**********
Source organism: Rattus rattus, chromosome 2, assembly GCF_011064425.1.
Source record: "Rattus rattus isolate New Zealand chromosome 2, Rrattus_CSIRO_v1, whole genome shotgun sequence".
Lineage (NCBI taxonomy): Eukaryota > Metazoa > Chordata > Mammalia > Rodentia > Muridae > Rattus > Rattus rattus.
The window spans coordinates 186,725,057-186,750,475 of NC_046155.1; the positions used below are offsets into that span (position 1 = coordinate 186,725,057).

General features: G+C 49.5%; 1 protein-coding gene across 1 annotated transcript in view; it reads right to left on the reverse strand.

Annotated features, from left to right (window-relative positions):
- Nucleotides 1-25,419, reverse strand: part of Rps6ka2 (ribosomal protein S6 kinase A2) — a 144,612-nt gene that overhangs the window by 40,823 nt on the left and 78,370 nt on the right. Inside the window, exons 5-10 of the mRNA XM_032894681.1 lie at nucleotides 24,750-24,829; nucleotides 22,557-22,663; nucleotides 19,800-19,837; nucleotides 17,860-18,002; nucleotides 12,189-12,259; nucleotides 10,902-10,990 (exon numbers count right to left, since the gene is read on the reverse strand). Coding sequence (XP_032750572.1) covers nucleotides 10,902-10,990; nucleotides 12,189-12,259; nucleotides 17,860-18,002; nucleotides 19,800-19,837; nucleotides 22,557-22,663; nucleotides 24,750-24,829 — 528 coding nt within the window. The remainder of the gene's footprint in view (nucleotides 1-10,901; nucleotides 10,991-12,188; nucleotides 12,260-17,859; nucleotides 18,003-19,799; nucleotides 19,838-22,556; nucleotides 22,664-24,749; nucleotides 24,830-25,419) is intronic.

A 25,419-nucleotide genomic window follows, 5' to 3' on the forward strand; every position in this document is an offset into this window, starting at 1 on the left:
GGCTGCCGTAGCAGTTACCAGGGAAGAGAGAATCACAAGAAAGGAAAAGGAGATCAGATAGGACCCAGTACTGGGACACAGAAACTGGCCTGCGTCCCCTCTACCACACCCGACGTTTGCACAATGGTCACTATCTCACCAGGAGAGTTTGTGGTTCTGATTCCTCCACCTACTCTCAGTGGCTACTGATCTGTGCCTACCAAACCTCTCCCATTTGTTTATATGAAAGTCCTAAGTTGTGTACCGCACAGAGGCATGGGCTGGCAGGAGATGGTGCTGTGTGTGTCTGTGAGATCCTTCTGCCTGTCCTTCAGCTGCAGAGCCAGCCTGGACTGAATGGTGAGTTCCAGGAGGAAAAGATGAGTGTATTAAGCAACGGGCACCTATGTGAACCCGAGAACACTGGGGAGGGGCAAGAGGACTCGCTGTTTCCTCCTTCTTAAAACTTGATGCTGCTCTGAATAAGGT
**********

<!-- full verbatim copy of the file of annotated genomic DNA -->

Source organism: Rattus rattus, chromosome 2, assembly GCF_011064425.1.
Source record: "Rattus rattus isolate New Zealand chromosome 2, Rrattus_CSIRO_v1, whole genome shotgun sequence".
Lineage (NCBI taxonomy): Eukaryota > Metazoa > Chordata > Mammalia > Rodentia > Muridae > Rattus > Rattus rattus.
The window spans coordinates 186,725,057-186,750,475 of NC_046155.1; the positions used below are offsets into that span (position 1 = coordinate 186,725,057).

General features: G+C 49.5%; 1 protein-coding gene across 1 annotated transcript in view; it reads right to left on the reverse strand.

Annotated features, from left to right (window-relative positions):
- Nucleotides 1-25,419, reverse strand: part of Rps6ka2 (ribosomal protein S6 kinase A2) — a 144,612-nt gene that overhangs the window by 40,823 nt on the left and 78,370 nt on the right. Inside the window, exons 5-10 of the mRNA XM_032894681.1 lie at nucleotides 24,750-24,829; nucleotides 22,557-22,663; nucleotides 19,800-19,837; nucleotides 17,860-18,002; nucleotides 12,189-12,259; nucleotides 10,902-10,990 (exon numbers count right to left, since the gene is read on the reverse strand). Coding sequence (XP_032750572.1) covers nucleotides 10,902-10,990; nucleotides 12,189-12,259; nucleotides 17,860-18,002; nucleotides 19,800-19,837; nucleotides 22,557-22,663; nucleotides 24,750-24,829 — 528 coding nt within the window. The remainder of the gene's footprint in view (nucleotides 1-10,901; nucleotides 10,991-12,188; nucleotides 12,260-17,859; nucleotides 18,003-19,799; nucleotides 19,838-22,556; nucleotides 22,664-24,749; nucleotides 24,830-25,419) is intronic.

A 25,419-nucleotide genomic window follows, 5' to 3' on the forward strand; every position in this document is an offset into this window, starting at 1 on the left:
GGCTGCCGTAGCAGTTACCAGGGAAGAGAGAATCACAAGAAAGGAAAAGGAGATCAGATAGGACCCAGTACTGGGACACAGAAACTGGCCTGCGTCCCCTCTACCACACCCGACGTTTGCACAATGGTCACTATCTCACCAGGAGAGTTTGTGGTTCTGATTCCTCCACCTACTCTCAGTGGCTACTGATCTGTGCCTACCAAACCTCTCCCATTTGTTTATATGAAAGTCCTAAGTTGTGTACCGCACAGAGGCATGGGCTGGCAGGAGATGGTGCTGTGTGTGTCTGTGAGATCCTTCTGCCTGTCCTTCAGCTGCAGAGCCAGCCTGGACTGAATGGTGAGTTCCAGGAGGAAAAGATGAGTGTATTAAGCAACGGGCACCTATGTGAACCCGAGAACACTGGGGAGGGGCAAGAGGACTCGCTGTTTCCTCCTTCTTAAAACTTGATGCTGCTCTGAATAAGGT